As sustainability becomes an increasingly important aspect of agricultural practices, the industry is moving beyond the conventional Scope 3 framework and embracing a comprehensive approach that that goes beyond a single value chain. This shift recognizes the significance of influencing behaviors beyond direct emissions, leading to more sustainable and resilient agricultural systems. In this blog post, we explore the concept of transitioning from Scope 3 to a whole system approach, examining its implications and highlighting key examples that demonstrate its potential for positive change.

Push for Data Alignment

A crucial aspect of implementing a whole system approach is the push for data alignment. To minimize the burden on growers providing data for multiple sustainability initiatives, practitioners are advocating for streamlined data collection processes. By harmonizing data requirements and promoting interoperability between different platforms and reporting frameworks, we can reduce duplication of efforts and enhance data accuracy.


Balancing Ease-of-Use and Detailed Reporting

Recognizing the importance of both grower convenience and detailed reporting, stakeholders are navigating the trade-off between these two factors. While it is essential to provide user-friendly tools and platforms that simplify data collection for growers, detailed reporting remains crucial for brands and processors. Striking the right balance ensures grower participation while delivering the accurate and granular information necessary for effective sustainability assessment and decision-making. For example, merging pre-existing data from grower operations such as fertilizer usage into a carbon calculator can provide significant value to the brands and manufacturers.

The Carbon Offset vs. Insetting Debate

The ongoing debate between carbon offsetting and insetting has gained prominence within the agricultural sector. Carbon offsetting involves compensating emissions through external projects, while insetting focuses on reducing emissions within the value chain itself. Evaluating the advantages and disadvantages of both approaches is crucial to determine the most effective strategies for achieving carbon neutrality and driving sustainable practices across agricultural operations. In any case, both will require high levels of engagement with growers, even where direct commercial relationships do not exist, to ensure that double accounting of carbon is not taking place.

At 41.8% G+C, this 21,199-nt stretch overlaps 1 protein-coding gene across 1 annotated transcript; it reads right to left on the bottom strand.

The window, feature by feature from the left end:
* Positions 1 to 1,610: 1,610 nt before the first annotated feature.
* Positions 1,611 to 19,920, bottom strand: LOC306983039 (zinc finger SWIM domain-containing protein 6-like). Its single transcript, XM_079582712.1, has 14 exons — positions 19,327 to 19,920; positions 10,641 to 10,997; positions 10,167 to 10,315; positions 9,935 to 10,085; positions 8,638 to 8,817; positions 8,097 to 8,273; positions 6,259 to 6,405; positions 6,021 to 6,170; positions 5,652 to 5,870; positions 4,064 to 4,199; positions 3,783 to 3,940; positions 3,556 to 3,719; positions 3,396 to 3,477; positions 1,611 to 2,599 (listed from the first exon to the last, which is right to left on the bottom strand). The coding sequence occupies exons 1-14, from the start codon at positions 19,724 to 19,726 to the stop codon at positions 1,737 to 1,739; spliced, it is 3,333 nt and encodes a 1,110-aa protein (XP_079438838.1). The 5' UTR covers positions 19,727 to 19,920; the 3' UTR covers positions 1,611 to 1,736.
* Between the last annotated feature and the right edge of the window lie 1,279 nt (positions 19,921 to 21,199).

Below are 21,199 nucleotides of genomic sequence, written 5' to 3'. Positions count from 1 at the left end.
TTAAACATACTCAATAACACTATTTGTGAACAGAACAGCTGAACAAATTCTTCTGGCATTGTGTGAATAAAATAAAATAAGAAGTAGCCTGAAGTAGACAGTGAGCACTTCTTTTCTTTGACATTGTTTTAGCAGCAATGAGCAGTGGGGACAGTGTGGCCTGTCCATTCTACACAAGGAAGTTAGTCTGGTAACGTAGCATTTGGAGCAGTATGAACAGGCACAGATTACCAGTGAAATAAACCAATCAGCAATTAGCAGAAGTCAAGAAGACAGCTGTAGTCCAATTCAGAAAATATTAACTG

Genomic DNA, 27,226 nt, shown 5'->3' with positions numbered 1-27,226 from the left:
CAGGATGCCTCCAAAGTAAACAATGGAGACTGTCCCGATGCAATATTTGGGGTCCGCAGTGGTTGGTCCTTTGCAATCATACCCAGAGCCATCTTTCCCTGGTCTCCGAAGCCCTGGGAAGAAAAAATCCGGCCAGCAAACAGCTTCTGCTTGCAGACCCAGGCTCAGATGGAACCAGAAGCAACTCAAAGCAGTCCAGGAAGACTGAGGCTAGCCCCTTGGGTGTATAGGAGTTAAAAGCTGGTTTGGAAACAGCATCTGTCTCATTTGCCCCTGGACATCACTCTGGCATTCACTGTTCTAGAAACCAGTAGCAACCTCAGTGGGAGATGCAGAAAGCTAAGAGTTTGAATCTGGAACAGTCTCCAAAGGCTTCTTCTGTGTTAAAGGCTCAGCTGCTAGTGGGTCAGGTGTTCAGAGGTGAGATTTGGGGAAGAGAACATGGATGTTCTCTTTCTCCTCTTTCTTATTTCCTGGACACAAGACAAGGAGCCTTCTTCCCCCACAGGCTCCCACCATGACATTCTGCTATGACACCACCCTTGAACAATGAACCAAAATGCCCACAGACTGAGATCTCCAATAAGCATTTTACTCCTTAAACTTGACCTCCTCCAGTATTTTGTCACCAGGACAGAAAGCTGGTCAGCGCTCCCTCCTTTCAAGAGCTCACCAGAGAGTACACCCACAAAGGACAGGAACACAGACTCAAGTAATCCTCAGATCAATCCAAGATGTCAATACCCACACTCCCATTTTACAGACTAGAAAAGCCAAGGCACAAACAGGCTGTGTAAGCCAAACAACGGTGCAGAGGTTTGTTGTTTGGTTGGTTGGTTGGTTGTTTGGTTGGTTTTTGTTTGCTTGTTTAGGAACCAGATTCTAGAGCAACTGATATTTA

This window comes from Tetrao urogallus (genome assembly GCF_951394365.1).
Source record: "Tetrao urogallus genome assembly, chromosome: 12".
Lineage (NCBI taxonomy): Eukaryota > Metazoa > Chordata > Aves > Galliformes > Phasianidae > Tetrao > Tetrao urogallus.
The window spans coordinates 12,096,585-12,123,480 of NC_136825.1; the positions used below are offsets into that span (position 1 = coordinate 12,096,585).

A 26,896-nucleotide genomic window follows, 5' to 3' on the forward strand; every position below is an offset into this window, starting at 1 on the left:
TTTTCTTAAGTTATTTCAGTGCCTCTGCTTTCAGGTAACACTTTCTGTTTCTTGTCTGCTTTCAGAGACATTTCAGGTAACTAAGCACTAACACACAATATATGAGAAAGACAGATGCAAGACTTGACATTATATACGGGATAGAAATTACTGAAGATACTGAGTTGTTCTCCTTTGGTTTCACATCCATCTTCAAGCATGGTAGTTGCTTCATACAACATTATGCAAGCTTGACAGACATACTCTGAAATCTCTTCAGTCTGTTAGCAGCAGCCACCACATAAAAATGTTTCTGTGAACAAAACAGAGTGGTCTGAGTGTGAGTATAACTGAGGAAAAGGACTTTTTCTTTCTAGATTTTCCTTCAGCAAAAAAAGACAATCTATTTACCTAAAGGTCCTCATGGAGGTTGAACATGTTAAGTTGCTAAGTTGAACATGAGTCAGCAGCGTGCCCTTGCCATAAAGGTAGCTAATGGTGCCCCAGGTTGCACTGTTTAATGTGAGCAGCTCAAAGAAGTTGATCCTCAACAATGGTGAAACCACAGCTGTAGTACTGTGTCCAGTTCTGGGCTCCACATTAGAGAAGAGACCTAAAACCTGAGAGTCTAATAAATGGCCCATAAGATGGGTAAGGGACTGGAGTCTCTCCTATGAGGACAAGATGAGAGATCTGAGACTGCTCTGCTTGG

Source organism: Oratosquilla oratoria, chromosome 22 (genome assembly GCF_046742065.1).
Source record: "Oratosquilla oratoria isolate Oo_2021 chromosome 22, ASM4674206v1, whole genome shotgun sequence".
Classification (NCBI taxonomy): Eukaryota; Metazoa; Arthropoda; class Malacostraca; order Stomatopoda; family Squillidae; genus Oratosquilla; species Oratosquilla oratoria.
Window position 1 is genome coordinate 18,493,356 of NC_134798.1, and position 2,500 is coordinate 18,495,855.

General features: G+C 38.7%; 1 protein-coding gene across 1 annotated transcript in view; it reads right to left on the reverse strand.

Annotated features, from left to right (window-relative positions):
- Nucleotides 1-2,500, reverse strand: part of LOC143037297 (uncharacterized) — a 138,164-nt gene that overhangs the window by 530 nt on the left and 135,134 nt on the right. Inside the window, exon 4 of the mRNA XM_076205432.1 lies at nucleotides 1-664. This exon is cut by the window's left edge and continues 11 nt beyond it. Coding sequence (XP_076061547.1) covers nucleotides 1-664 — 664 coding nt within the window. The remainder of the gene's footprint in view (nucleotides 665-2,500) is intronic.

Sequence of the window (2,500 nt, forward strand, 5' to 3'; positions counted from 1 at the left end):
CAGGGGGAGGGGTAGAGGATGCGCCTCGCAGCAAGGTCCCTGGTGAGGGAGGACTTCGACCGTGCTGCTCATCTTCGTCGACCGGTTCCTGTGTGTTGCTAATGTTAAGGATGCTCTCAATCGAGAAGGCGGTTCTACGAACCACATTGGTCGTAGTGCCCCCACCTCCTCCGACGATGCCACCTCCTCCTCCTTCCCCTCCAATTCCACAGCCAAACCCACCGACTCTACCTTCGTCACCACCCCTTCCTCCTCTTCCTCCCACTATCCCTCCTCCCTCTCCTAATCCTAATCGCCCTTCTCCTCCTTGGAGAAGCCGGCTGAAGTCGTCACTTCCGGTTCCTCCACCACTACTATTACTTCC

Prioritizing Food Production

A potential risk associated with carbon markets is the inadvertent prioritization of carbon credits over food production. While participating in carbon markets is commendable, it is essential to ensure that sustainable agriculture practices align with the primary objective of food security. Striking a balance between carbon-focused initiatives and maintaining adequate food production levels is critical for the long-term viability of agricultural systems. Secondary food processors and brands can support in maintaining this balance by investing and support in the transition to regenerative systems that seek to optimize both carbon capture and storage with the long term productivity and health of the food production ecosystem.

Holistic Crop Management

Shifting to a whole system approach requires considering a single crop within the context of the broader rotation. Holistic crop management takes into account interdependencies and synergies within crop rotations, optimizing resource use, pest management, and soil health. Ways to reflect this include engaging in consortiums that bring together multiple stakeholders (growers and their customers), as well as metrics that measure soil and ecosystem health which reflect the entire rotation system. By understanding the broader ecological context, growers can implement sustainable practices that enhance productivity while minimizing negative environmental impacts.

Complexity Introduced by Land Ownership

Growers who do not own the land they cultivate face additional complexities in implementing sustainable practices. Engaging with landowners and forging collaborative relationships becomes crucial in navigating these challenges. By involving landowners in sustainable agricultural initiatives, growers can secure long-term access to land, enabling the implementation of regenerative practices and ensuring the continuity of sustainable agricultural systems.


Embracing a whole system approach represents a paradigm shift in agriculture, moving beyond Scope 3 emissions to address behaviors and practices beyond the immediate value chain. The goals are to build resilient agricultural systems that promote environmental stewardship while ensuring the long-term viability of farming practices.